Quality Score is the enigmatic numerical evaluation tool Google uses in the administration of ads within AdWords. Quality Score is somewhat like the SEO ranking factors, with marketers continually guessing about what its components are and what weights each component has in the algorithm. There’s no pretending to know all the answers, but that shouldn’t stand in the way of being able to improve Quality Score.
Click-Through-Rate (CTR) is a major aspect of Quality Score- so much so that some people feel it’s the only thing that matters for a good Quality Score at all. That isn’t the case, but that doesn’t change the fact that it is so important it is at the top of this list. Any and every PPC expert will recommend focusing on boosting your CTR.
CTR and Quality Score are so closely related that improving your CTR by just a few percentage points can boost your Quality Score. By making changes to your ads and your account, particularly where you see ads with low CTR, you can raise your CTR to levels that will have an impact on your Quality Score as well. For example, If your actual CTR is 2% and your quality score is around 4 (not great), but your expected CTR is 4%. Working to improve that CTR just two percentage points, from 2% to the expected 4% means you can expect your Quality Score to jump 1.5 points – up to a 5.5 average.
However, the relationship between CTR and Quality Score follows the law of diminishing returns. As the click-through-rate increases, it has less and less of an impact on the Quality Score. It’s what we call “beginner gains” in weight lifting. When you first start, you have so much room for improvement that the weight you are lifting jumps quickly week by week, but the better you get, the less room for improvement and therefore the smaller increments of change.
Be warned, it’s possible to artificially boost CTR, by doing things like writing overly- but those tricks are short-term and financially meaningless or worse, wasteful.
Improving Quality Score means improving your ad copy. It’s that simple. Ad copy should be closely tailored to the keywords you are using – ideally, your ad copy will contain the keywords that you are using.
Beyond just containing the right keywords, ad copy should be optimized to be engaging and entertaining. Shoppers are more likely to click on an ad that directly addresses their desires, and good ad copy can make sure that you don’t lose prospects by getting keywords right but getting the tone wrong. “Birthday cakes: They exist. We sell them.” Technically fits the right qualifications for ad copy for the keyword “birthday cake,” but it has all the enthusiasm and appeal of a brick to someone who does not care about bricks. All joking aside, badly written ads can be a major problem. If you’re looking for a way to boost your Quality Score, optimizing your ad copy will help.
Keywords and ad copy should be directly related, but there’s a deeper level to Quality Score called relevance, which also means that your ads and keywords should have that same close connection to the content on your website – particularly the ad landing page. Google wants an ad to be like a window into your site – on the ad, the shopper should see exactly what they were looking for and when they click it, it should be immediately obvious what kind of product, service, or other types of content they will find on your site.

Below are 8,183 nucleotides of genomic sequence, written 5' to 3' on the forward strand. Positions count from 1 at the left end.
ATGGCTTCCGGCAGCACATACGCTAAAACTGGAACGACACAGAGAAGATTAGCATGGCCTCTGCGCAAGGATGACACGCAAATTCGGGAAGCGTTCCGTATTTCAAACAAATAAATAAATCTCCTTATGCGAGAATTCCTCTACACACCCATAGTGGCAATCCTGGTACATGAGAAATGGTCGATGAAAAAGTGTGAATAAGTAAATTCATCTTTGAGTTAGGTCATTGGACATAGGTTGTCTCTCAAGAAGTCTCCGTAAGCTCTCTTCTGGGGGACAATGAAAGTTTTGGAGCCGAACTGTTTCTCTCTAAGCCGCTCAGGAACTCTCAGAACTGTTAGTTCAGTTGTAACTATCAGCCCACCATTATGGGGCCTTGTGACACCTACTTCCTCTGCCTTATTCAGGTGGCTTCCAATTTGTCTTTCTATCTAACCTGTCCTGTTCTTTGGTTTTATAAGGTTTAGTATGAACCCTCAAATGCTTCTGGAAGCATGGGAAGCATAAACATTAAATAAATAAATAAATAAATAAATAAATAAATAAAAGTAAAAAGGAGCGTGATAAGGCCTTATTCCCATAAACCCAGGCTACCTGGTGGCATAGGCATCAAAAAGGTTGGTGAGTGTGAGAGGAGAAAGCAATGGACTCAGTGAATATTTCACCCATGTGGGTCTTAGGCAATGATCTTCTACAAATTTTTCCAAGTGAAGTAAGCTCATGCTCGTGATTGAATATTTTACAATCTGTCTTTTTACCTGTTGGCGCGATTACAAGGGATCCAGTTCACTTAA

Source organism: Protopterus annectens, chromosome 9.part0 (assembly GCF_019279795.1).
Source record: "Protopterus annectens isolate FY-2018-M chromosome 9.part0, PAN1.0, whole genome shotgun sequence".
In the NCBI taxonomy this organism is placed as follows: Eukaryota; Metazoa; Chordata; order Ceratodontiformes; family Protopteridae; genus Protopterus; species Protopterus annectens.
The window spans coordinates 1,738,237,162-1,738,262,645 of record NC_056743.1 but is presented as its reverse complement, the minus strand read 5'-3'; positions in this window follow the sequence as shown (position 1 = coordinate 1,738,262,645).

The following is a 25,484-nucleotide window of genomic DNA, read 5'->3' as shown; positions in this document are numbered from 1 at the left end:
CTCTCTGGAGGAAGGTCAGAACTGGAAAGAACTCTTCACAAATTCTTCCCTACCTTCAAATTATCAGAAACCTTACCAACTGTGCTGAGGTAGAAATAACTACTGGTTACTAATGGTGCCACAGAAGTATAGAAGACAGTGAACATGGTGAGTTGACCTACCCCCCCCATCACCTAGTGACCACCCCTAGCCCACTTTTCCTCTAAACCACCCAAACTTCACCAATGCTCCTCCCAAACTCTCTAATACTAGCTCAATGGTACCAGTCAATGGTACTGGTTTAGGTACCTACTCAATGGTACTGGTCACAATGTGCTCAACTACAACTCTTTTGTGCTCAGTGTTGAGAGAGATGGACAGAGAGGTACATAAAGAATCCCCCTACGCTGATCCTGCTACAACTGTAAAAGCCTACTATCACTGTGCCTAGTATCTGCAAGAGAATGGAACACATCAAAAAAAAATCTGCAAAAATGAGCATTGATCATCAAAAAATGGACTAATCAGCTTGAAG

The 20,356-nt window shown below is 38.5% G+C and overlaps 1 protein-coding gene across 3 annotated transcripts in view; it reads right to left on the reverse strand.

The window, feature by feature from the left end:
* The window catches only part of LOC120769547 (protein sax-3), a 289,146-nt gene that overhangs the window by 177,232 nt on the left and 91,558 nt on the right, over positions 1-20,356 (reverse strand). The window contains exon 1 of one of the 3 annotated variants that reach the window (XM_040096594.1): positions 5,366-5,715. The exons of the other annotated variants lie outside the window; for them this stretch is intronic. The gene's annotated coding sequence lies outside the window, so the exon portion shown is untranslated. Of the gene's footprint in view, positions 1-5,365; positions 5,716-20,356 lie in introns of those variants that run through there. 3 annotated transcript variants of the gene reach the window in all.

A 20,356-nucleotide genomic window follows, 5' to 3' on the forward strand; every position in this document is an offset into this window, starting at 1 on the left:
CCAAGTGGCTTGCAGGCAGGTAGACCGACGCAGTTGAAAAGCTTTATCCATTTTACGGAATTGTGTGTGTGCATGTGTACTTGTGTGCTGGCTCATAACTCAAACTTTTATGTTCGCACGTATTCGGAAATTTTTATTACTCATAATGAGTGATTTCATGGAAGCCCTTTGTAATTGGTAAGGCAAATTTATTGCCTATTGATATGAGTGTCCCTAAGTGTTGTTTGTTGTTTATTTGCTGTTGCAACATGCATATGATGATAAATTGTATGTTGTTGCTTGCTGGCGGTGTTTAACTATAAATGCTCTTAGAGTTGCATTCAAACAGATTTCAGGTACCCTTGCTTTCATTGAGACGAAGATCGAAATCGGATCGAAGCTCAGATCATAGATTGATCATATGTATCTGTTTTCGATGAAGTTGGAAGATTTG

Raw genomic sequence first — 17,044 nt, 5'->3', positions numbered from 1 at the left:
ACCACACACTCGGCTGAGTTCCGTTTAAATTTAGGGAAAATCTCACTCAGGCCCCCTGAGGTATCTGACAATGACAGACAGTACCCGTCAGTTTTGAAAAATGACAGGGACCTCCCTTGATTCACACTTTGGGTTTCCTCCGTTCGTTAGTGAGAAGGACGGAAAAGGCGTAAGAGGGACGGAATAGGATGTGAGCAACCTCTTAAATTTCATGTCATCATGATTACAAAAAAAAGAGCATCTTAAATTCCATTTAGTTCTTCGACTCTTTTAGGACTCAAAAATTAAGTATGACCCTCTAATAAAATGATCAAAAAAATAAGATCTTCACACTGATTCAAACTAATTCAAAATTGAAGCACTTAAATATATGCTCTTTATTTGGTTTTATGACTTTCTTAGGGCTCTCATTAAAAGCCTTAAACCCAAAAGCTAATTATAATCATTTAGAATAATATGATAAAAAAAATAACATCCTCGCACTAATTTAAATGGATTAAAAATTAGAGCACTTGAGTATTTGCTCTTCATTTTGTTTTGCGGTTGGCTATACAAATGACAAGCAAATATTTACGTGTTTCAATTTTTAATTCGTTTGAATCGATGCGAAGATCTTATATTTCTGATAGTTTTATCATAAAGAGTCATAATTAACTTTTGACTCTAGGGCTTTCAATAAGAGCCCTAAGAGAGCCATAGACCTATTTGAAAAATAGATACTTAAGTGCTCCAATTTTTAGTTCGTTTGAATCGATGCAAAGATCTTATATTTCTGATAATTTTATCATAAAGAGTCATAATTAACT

Now, all that being said, it is possible for a keyword to have a high Quality Score and yet have low ad relevance – or the other way around. Adwords looks at a different variety of factors in the creation of a Quality Score. Quality Score is made to be a measure of the quality of an ad. Google is incentivized to make user experience, particularly with ads, as exceptional as possible, and Quality Score (and relevance specifically) is a major part of that. Still, even is overall Quality Score is high, you can check these individual factors, like relevance, to see if there is still room for improvement within your ads.
One thing that continually crops up as a reason for low quality score is that many advertisers are making their ad groups too large. It’s a fair complaint. Having a wide variety of smaller ad groups is undoubtedly more work. More pruning, shaping, optimizing. More negative keywords to apply. But as we all know, PPC isn’t a set-and-forget (LINK TO BLOG POST) type of advertising, and treating it as such is a great way to see your keyword Quality Score take a nosedive. Ad groups should be kept relatively limited. Google recommends that you only include 15-20 keywords per ad groups. The odd element in this particular tip is that just the act of making your ad groups more exclusive does not directly improve your quality score. But as we’ve said before, successful PPC and a high quality score do not necessarily all hinge upon direct relationships. The reason for the recommended ad group size is that once an advertiser gets an ad group bigger than 15-20 keywords, they begin to veer dangerously into the territory of less-relevant keywords, which will tank your CTR, which lowers the Quality Score.
And thus we are brought around in a full circle. Quality Score is more complex than any one series of targets to hit for each factor – relevance, copy, CTR, etc, and so there’s a final piece of advice to share:
Quality Score is not the be-all-end-all. It is a measure used by Google to advertise as best they can. It is not the last word on what is a good ad and what isn’t. In the end, only your ROI can tell you whether an ad is performing well or not. If your ROI is lacking, low Quality Score may indicate problem areas, but don’t use Quality Score alone to evaluate your ad performance.